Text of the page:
Good opium is of a reddish-brown or deep-fawn colour in mass, and when dry yields a yellowish-brown powder, which becomes adhesive at a slight elevation of temperature. When drawn over paper, it leaves an interrupted trace of a light-brown colour. Its odour is strong, narcotic, and peculiar; its taste bitter, somewhat acrid, and nauseous. When long chewed it irritates the mouth, and may even vesicate. It is inflammable. Water, alcohol, and the diluted acids extract its virtues, which, however, it will not yield to ether. The liquids impregnated with it have a deep-brown colour.


Besides several principles found in other vegetable products, as gummy and extractive matter, resin, a substance resembling caoutchouc, fixed oil, albumen, and various mineral substances in very small proportion, opium contains morphia, narcotina, codeia, narcein or narceia, thebaina or paramorphia, papaverina and opiania, having alkaline properties, meconin, and porphyroxin, which are neuter, an acid denominated meconic acid, and a characteristic odorous principle, all of which are peculiar to opium. Morphia exists in it combined with meconic acid, and probably in small proportions with sulphuric acid. Of these principles the only one hitherto much employed in medicine is morphia. Narcotina, codeia, and narceia have been recommended for special purposes. Of the remainder, though some of them may be and probably are efficient in their action on the system, so little is positively known, that it will not be worth while to burden the memory of the reader with an account of their properties. The four particularly mentioned will be sufficiently described among the preparations of opium.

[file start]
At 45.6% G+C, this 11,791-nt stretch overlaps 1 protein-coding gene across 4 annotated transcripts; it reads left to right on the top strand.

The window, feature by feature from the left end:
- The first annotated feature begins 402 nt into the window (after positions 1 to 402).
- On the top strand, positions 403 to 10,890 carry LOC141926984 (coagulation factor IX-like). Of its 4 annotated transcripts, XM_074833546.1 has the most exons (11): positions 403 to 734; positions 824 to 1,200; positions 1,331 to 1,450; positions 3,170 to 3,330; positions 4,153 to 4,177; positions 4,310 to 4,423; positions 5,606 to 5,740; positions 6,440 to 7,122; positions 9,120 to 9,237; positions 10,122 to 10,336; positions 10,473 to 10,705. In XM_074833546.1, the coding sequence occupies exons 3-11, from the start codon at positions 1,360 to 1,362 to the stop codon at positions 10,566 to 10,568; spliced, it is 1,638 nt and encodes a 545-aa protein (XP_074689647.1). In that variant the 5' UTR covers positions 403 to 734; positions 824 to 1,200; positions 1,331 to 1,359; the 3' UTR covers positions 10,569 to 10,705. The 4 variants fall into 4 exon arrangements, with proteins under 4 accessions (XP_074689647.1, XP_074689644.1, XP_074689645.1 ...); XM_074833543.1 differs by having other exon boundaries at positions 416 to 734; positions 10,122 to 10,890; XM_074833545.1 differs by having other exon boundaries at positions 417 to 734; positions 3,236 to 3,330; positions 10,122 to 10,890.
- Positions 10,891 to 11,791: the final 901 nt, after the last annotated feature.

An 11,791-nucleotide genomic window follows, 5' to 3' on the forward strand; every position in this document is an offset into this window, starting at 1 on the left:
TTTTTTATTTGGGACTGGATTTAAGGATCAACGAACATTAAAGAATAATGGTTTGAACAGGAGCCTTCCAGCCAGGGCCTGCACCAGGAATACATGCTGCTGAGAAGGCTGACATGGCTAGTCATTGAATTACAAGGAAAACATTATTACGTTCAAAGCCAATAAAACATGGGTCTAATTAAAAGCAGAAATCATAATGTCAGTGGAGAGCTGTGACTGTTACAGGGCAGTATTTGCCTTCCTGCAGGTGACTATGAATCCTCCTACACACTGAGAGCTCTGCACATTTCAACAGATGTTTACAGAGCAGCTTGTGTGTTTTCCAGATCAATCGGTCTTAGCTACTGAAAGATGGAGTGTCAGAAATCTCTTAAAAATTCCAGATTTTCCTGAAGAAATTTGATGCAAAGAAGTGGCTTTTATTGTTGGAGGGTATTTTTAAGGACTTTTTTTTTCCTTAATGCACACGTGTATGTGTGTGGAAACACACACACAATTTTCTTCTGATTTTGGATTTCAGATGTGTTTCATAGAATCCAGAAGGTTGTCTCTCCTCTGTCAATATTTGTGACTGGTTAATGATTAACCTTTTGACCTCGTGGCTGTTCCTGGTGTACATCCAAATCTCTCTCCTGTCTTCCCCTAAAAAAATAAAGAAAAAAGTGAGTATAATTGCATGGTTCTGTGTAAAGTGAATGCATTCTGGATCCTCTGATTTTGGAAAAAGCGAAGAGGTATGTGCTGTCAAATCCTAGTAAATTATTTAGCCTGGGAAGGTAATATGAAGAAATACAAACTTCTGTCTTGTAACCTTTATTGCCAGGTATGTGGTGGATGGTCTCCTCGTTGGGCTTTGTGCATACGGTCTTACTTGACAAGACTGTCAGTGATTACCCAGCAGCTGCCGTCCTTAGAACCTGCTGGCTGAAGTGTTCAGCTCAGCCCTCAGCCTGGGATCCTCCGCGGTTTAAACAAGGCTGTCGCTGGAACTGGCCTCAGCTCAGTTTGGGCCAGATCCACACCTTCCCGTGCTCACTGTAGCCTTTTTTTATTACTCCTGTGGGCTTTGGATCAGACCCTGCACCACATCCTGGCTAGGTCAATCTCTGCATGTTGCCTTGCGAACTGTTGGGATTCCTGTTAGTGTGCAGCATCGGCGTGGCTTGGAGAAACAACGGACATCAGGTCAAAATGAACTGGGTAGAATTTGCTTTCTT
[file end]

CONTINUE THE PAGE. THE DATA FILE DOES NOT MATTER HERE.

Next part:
Incompatibles. Many substances produce precipitates with opium, which, as they do not affect its active principles, are not medically incompatible, so far as the opium itself is concerned. With the infusion, the alkalies throw down its alkaloids, and the astringents containing gallo-tannie acid, as well as kino, catechu, and rhatany, precipitate insoluble tannates of the same alkaloids; but alcohol, inconsiderable proportion, or an excess of acid, will redissolve the precipitate in both instances. Tincture of galls, notwithstanding the alcohol it contains, throws down a copious precipitate.

Tests of Opium. An infusion of opium reddens litmus paper, becomes turbid with solution of ammonia, assumes a deep-red colour on the addition of sesquichloride of iron in consequence of the formation of meconate of iron, is reddened by nitric acid, and is copiously precipitated by infusion of galls. But the only satisfactory test of its value is the proportion of morphia contained in it. Good opium, treated as directed in the U. S. Pharmacopoeia for the preparation of morphia, should afford from 10 to 12 per cent. of the impure morphia precipitated from its infusion by a mixture of alcohol and solution of ammonia; and ether should not dissolve more than from 2 to 4 parts of this impure product.